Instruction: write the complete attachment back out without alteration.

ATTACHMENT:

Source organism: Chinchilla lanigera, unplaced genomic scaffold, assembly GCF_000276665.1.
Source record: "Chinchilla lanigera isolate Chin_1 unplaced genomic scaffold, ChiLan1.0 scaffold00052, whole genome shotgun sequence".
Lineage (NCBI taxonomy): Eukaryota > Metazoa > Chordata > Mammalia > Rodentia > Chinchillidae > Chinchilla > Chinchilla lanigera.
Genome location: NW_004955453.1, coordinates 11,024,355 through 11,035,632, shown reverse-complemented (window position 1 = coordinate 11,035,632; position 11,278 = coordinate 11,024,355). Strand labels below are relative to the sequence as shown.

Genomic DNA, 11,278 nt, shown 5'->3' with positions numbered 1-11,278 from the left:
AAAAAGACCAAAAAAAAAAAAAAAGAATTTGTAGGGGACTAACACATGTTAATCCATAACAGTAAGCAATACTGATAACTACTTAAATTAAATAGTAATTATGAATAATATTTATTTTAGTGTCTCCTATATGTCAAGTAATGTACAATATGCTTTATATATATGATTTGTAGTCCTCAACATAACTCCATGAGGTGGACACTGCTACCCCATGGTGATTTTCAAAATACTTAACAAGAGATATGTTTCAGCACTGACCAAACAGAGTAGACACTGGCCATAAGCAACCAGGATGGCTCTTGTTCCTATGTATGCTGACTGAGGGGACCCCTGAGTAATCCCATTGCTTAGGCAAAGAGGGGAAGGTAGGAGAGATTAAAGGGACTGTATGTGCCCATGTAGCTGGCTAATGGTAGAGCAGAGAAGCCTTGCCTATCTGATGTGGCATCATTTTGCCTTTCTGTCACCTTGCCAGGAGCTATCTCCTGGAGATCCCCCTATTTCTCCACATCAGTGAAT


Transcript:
Source organism: Chinchilla lanigera, unplaced genomic scaffold, assembly GCF_000276665.1.
Source record: "Chinchilla lanigera isolate Chin_1 unplaced genomic scaffold, ChiLan1.0 scaffold00052, whole genome shotgun sequence".
Lineage (NCBI taxonomy): Eukaryota > Metazoa > Chordata > Mammalia > Rodentia > Chinchillidae > Chinchilla > Chinchilla lanigera.
Genome location: NW_004955453.1, coordinates 11,024,355 through 11,035,632, shown reverse-complemented (window position 1 = coordinate 11,035,632; position 11,278 = coordinate 11,024,355). Strand labels below are relative to the sequence as shown.

Genomic DNA, 11,278 nt, shown 5'->3' with positions numbered 1-11,278 from the left:
AAAAAGACCAAAAAAAAAAAAAAAGAATTTGTAGGGGACTAACACATGTTAATCCATAACAGTAAGCAATACTGATAACTACTTAAATTAAATAGTAATTATGAATAATATTTATTTTAGTGTCTCCTATATGTCAAGTAATGTACAATATGCTTTATATATATGATTTGTAGTCCTCAACATAACTCCATGAGGTGGACACTGCTACCCCATGGTGATTTTCAAAATACTTAACAAGAGATATGTTTCAGCACTGACCAAACAGAGTAGACACTGGCCATAAGCAACCAGGATGGCTCTTGTTCCTATGTATGCTGACTGAGGGGACCCCTGAGTAATCCCATTGCTTAGGCAAAGAGGGGAAGGTAGGAGAGATTAAAGGGACTGTATGTGCCCATGTAGCTGGCTAATGGTAGAGCAGAGAAGCCTTGCCTATCTGATGTGGCATCATTTTGCCTTTCTGTCACCTTGCCAGGAGCTATCTCCTGGAGATCCCCCTATTTCTCCACATCAGTGAAT